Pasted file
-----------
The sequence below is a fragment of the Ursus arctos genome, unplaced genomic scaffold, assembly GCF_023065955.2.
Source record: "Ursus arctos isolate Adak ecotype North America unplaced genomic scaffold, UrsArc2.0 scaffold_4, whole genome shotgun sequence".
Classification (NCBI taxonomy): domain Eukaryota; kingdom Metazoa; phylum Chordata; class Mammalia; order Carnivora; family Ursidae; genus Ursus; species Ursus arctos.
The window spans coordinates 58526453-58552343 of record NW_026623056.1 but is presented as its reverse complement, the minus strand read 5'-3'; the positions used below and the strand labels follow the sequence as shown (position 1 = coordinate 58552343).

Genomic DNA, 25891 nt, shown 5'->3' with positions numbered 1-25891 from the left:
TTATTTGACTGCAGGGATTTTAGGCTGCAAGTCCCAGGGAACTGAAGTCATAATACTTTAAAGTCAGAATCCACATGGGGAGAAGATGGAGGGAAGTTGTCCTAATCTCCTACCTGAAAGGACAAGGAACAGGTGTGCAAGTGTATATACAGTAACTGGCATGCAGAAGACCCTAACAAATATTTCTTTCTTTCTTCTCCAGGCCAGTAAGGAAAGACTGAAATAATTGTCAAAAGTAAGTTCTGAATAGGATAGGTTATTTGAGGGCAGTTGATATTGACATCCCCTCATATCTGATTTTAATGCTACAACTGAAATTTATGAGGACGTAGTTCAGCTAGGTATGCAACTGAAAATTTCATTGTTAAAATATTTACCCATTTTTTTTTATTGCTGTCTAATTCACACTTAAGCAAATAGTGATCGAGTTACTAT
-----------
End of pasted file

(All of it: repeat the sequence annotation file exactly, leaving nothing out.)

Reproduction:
The sequence below is a fragment of the Ursus arctos genome, unplaced genomic scaffold, assembly GCF_023065955.2.
Source record: "Ursus arctos isolate Adak ecotype North America unplaced genomic scaffold, UrsArc2.0 scaffold_4, whole genome shotgun sequence".
Classification (NCBI taxonomy): domain Eukaryota; kingdom Metazoa; phylum Chordata; class Mammalia; order Carnivora; family Ursidae; genus Ursus; species Ursus arctos.
The window spans coordinates 58526453-58552343 of record NW_026623056.1 but is presented as its reverse complement, the minus strand read 5'-3'; the positions used below and the strand labels follow the sequence as shown (position 1 = coordinate 58552343).

Genomic DNA, 25891 nt, shown 5'->3' with positions numbered 1-25891 from the left:
TTATTTGACTGCAGGGATTTTAGGCTGCAAGTCCCAGGGAACTGAAGTCATAATACTTTAAAGTCAGAATCCACATGGGGAGAAGATGGAGGGAAGTTGTCCTAATCTCCTACCTGAAAGGACAAGGAACAGGTGTGCAAGTGTATATACAGTAACTGGCATGCAGAAGACCCTAACAAATATTTCTTTCTTTCTTCTCCAGGCCAGTAAGGAAAGACTGAAATAATTGTCAAAAGTAAGTTCTGAATAGGATAGGTTATTTGAGGGCAGTTGATATTGACATCCCCTCATATCTGATTTTAATGCTACAACTGAAATTTATGAGGACGTAGTTCAGCTAGGTATGCAACTGAAAATTTCATTGTTAAAATATTTACCCATTTTTTTTTATTGCTGTCTAATTCACACTTAAGCAAATAGTGATCGAGTTACTAT